PBR Textures

Well, the game for May is certainly not very much a game.

It was going to be an 'escape room' game, where you have to hunt around for things and then escape from the rooms you're in.

Since I only had two weeks to do this one in and I wasted a whole lot of that learning to do texturing (and actually doing texturing), I don't feel too bad about it.

It came out quite pretty:

Screenshot 1

Screenshot 2

You can't actually win, all you can do it move around and interact with things by jumping on them, but there's certainly a lot of learning from this to apply to future games:

All in all, not really very much game to see here, but it's playable! Play it here!

Technical notes

Honestly, there was nothing particularly amazing here to see on the technical front; a whole lot of work went into integrating the new Input.Next input streams into a FPS controller, which I've added to the scaffolds in the input module.

There is now clean separation between polling and binding input in the controller:

public void Start()
        // Devices
        var mouse = Devices.Mouse;

        // Inputs: Mouse
        binding = new Binding<FPSAction>(Inputs.Default);
        binding.Bind(new Cursor2Binding<FPSAction>(new Vector2(0f, 0f), new Vector2(1f, 1f), null, null, new FPSLookAtEvent()));

        // Inputs: Keyboard
        binding.Bind(new KeyBinding<FPSAction>(keyBindings.forwards, new FPSMoveEvent(FPSMotion.FORWARDS, true), new FPSMoveEvent(FPSMotion.FORWARDS, false)));
        binding.Bind(new KeyBinding<FPSAction>(keyBindings.backwards, new FPSMoveEvent(FPSMotion.BACKWARDS, true), new FPSMoveEvent(FPSMotion.BACKWARDS, false)));
        binding.Bind(new KeyBinding<FPSAction>(keyBindings.left, new FPSMoveEvent(FPSMotion.LEFT, true), new FPSMoveEvent(FPSMotion.LEFT, false)));
        binding.Bind(new KeyBinding<FPSAction>(keyBindings.right, new FPSMoveEvent(FPSMotion.RIGHT, true), new FPSMoveEvent(FPSMotion.RIGHT, false)));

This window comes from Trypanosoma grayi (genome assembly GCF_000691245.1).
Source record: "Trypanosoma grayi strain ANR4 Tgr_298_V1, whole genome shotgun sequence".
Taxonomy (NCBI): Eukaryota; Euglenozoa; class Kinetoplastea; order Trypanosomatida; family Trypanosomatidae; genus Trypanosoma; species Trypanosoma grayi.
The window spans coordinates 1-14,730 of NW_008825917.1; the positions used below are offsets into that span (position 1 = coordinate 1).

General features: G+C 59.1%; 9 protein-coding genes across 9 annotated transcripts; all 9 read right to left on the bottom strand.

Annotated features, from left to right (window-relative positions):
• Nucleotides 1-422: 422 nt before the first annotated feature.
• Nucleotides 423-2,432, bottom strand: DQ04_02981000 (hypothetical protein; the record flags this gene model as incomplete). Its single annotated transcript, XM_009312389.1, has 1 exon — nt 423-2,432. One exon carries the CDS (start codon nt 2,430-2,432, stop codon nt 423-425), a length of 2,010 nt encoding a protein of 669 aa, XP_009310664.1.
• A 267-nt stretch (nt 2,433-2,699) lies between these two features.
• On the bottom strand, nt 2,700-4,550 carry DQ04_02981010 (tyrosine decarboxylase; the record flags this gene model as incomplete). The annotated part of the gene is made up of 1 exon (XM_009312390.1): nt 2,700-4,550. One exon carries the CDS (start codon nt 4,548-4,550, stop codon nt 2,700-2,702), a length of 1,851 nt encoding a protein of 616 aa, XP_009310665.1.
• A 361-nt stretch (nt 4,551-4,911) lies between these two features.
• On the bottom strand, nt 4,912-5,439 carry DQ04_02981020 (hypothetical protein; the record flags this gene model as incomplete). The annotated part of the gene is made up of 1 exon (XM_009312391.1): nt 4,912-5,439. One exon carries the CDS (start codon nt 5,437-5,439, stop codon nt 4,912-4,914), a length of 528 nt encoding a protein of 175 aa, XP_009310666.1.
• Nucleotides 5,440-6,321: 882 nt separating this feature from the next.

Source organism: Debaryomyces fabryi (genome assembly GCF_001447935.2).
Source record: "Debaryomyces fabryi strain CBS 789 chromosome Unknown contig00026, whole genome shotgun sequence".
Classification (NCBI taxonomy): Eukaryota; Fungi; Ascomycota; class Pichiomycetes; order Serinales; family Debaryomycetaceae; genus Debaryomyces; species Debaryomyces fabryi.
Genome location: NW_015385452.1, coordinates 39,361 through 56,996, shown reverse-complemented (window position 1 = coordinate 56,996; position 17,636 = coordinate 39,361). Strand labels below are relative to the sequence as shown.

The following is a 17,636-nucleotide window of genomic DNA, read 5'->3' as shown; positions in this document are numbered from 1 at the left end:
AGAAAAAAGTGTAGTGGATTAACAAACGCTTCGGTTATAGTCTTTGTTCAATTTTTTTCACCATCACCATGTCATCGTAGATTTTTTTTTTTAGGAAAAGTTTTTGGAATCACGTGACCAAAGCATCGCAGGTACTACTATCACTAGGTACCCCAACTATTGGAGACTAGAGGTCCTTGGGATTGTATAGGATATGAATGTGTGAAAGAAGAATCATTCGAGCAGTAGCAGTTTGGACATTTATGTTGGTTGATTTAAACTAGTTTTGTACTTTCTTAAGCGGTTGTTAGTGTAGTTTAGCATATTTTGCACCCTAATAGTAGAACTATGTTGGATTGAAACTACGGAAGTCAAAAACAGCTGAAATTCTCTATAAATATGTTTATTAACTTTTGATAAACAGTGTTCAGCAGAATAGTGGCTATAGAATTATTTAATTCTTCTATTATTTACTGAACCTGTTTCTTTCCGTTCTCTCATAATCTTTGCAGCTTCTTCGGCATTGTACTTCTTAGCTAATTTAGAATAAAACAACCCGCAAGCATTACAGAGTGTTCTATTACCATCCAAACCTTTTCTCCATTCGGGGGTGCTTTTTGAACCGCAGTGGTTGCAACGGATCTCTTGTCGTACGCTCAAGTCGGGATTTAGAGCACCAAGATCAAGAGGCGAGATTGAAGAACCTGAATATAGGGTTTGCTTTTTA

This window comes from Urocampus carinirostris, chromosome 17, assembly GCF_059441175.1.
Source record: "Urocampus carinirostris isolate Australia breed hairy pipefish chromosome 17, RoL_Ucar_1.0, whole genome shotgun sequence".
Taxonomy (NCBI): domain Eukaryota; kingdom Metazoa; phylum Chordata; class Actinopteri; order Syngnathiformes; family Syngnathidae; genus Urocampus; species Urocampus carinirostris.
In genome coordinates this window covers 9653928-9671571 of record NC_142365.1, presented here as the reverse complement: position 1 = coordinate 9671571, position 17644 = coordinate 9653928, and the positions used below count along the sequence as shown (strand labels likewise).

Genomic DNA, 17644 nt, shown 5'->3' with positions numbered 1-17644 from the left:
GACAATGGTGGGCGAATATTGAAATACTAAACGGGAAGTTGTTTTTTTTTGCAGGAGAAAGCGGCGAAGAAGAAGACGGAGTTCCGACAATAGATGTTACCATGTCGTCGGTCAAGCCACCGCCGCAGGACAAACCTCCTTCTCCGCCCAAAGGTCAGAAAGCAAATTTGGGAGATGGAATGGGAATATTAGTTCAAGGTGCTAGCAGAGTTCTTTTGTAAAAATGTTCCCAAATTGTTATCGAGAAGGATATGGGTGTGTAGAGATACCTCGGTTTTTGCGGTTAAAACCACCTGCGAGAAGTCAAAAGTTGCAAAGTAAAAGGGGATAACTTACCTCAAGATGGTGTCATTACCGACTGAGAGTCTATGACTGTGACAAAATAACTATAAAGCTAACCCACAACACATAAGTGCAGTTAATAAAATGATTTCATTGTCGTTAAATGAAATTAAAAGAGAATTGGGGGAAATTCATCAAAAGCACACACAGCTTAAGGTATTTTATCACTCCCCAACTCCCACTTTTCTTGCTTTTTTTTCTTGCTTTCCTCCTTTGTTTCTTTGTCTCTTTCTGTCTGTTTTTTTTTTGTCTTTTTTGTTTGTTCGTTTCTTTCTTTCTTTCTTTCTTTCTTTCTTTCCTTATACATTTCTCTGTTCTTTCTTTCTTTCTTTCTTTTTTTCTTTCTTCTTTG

binding.Bind(new KeyBinding<FPSAction>(keyBindings.turnLeft, new FPSMoveEvent(FPSMotion.TURN_LEFT, true), new FPSMoveEvent(FPSMotion.TURN_LEFT, false)));
        binding.Bind(new KeyBinding<FPSAction>(keyBindings.turnRight, new FPSMoveEvent(FPSMotion.TURN_RIGHT, true), new FPSMoveEvent(FPSMotion.TURN_RIGHT, false)));
        binding.Bind(new KeyBinding<FPSAction>(keyBindings.jump, new FPSMoveEvent(FPSMotion.JUMP, true), new FPSMoveEvent(FPSMotion.JUMP, false)));


public override IEnumerable<TAction> Actions<TAction>()
        if (typeof(TAction) == typeof(FPSAction))
                foreach (var action in binding.Actions())
                        InvertLook(action as FPSLookAtEvent);
                        yield return (TAction)(object)action;

...and the code that actually handles complex input types on an Actor:

public void Update()

public override void Trigger<TAction>(TAction action)
        LookAt(action as FPSLookAtEvent);
        Move(action as FPSMoveEvent);

public void LookAt(FPSLookAtEvent data)
        if (data != null)
                var y = Mathf.Clamp(data.point.y * -90f, -maxLookUpDown, maxLookUpDown);
                var x = Mathf.Clamp(data.point.x * 90f, -maxLookLeftRight, maxLookLeftRight);
                head.SetRotation(new Vector3(y, x, 0f));
                body.SetRotation(new Vector3(0f, x, 0f));
                motion.SyncMotionToLook(head, rbody);

In many ways this is actually the biggest technical achievement here; the FPSLookAtEvent is streamed into the Actor every update with a new mouse position.

However, it's not a new instance of the event, it's the same instance with updated internal data representing the mouse pointer.

This will be highly significant later when I have to deal with VR move controllers and a 3D point input that streams over time.

Other than that... not much. Everything was pretty focused on generating content this time round, which resulted in not much code in there.

Oh well, next time should be more interesting with some VR stuff and some interactive agent work.